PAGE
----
A 37-year-old patrol officer with the Northampton Township Police Department is back to duty after surviving a shooting incident during an investigative activity shortly after 6 p.m. on April 18 in Holland. The officer, a 14-year veteran of law enforcement, responded to a call of shots fired. The dispatcher indicated that the suspect had left the scene and provided a description of the suspect’s vehicle. Another officer relayed the likely identity of the suspect, a man already known to law enforcement. Once in the area, the officer saw the suspect’s vehicle headed north near a local shopping center, and he advised other units of its location. Suddenly, the suspect’s vehicle stopped, and the driver exited with a 12-gauge pump-action shotgun. He fired three rounds at the officer who was seated in his patrol vehicle. The officer, who was wearing body armor, was hit in the arms/hands and the front upper torso/chest. Still in his patrol vehicle, he reported shots fired, and returned fire. As he exited his vehicle to take cover behind it, the officer continued to return fire. The suspect returned to the front seat of his vehicle, and apparently attempted to reload his weapon. The officer continued to return fire from behind his patrol vehicle. When the suspect no longer fired back, the officer believed he had struck the suspect; however, he maintained cover behind his patrol vehicle. Responding officers set up a perimeter and cleared the shopping center. Officers approached the suspect vehicle, where they found the 50-year-old suspect fatally wounded, slumped over the steering wheel. The officer was taken to a local hospital for treatment. An investigation of the initial shooting that prompted the shots fired call revealed the suspect had shot and killed his estranged wife at that location. The suspect had a criminal record that included violent crime. He was on conditional release at the time of the incident.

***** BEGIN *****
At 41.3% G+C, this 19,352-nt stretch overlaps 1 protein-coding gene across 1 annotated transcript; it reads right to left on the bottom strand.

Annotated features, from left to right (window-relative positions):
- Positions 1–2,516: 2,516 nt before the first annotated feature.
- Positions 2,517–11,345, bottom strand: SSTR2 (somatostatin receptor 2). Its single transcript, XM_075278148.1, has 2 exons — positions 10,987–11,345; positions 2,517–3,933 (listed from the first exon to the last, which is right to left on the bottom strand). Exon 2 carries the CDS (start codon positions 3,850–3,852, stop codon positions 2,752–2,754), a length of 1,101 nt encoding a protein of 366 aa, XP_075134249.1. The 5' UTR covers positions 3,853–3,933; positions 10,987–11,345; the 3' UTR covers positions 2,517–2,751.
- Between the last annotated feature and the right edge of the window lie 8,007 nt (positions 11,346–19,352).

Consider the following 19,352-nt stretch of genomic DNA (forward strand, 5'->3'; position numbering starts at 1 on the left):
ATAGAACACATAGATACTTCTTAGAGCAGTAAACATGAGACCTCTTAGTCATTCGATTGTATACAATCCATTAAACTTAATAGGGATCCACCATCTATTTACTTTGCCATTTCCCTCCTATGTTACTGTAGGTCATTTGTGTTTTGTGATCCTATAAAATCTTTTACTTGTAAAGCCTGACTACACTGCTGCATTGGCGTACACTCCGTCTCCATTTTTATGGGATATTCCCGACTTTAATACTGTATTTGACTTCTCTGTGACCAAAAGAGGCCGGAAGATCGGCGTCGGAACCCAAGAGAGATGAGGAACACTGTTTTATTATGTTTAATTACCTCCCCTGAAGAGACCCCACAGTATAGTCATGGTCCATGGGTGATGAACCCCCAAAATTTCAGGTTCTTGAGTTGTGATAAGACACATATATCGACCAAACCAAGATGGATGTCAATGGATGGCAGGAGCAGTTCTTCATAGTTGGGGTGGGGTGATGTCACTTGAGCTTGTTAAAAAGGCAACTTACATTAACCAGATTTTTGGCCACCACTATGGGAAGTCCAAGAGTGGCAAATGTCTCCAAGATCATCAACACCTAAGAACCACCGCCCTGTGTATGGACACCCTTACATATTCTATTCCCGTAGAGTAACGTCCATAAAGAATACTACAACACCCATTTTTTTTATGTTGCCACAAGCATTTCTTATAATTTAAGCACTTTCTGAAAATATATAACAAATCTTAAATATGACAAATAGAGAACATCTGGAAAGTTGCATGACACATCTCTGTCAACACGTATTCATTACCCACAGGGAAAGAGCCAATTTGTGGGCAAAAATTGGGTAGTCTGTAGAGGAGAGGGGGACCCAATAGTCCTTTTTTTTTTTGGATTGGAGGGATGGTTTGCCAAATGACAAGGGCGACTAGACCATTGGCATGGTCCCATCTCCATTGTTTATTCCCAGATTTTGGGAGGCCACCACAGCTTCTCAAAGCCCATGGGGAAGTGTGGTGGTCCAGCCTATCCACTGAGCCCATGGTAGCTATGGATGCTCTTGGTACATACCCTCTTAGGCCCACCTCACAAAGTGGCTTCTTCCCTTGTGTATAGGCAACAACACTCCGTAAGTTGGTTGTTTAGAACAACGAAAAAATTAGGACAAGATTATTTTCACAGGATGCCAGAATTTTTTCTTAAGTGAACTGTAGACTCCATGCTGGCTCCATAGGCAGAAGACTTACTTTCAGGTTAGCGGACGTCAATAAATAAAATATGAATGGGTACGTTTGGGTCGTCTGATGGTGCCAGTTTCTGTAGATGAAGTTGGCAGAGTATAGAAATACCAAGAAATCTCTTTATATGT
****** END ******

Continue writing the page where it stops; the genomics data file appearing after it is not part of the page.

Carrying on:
A deputy sheriff with the Richland County Sheriff’s Department survived being shot while responding to a disturbance call at 1:30 p.m. on February 26 in Columbia. The 45-year-old veteran deputy, who had more than 8 years of law enforcement experience, was patrolling in her marked vehicle when a woman with blood on her face flagged her down. The deputy pulled her vehicle into a nearby drugstore parking lot and then exited to speak with the woman. The woman reported she had been assaulted and described the male attacker. The deputy radioed for an ambulance and informed dispatchers of the situation. The deputy returned to her patrol vehicle and began searching for the suspect around a nearby gas station. While driving, the deputy noticed a suspicious-looking man standing between two parked buses. As the deputy stopped her vehicle, the subject, who fit the description of the assailant, came out from between the two buses and began to run toward the deputy. The deputy, who was approximately 6 feet from the subject, attempted to use an electronic control device on him, but the device malfunctioned. The subject began to run away and the deputy radioed that she was in a foot pursuit, and responding officers joined in the chase. At one point, the subject turned and fired a handgun at one of the pursuing officers, who responded by firing two rounds. Fearing for the other officer’s safety, the deputy fired three rounds from her service weapon, but the subject continued to flee. The pursuit led to an apartment complex where officers set up a perimeter. A K-9 was called in to track the subject. As the K-9 was tracking, a woman came around a corner of the complex and told officers the person they were looking for was in her apartment. The deputy radioed the information to dispatchers, and additional officers arrived at the scene. The subject then fled the apartment through the back door. As he was running, the subject began blindly shooting at the deputy with his right arm extended backward. The deputy immediately felt pain in her front upper torso/chest beneath her body armor. The victim deputy was able to fire 12 rounds at the suspect, killing him. The deputy checked herself for injuries and found a bruise underneath her body armor. She was taken by ambulance to a local hospital for treatment. She was released and has since returned to duty. The 24-year-old offender had a criminal history including violent crime, drug violations, and weapons violations.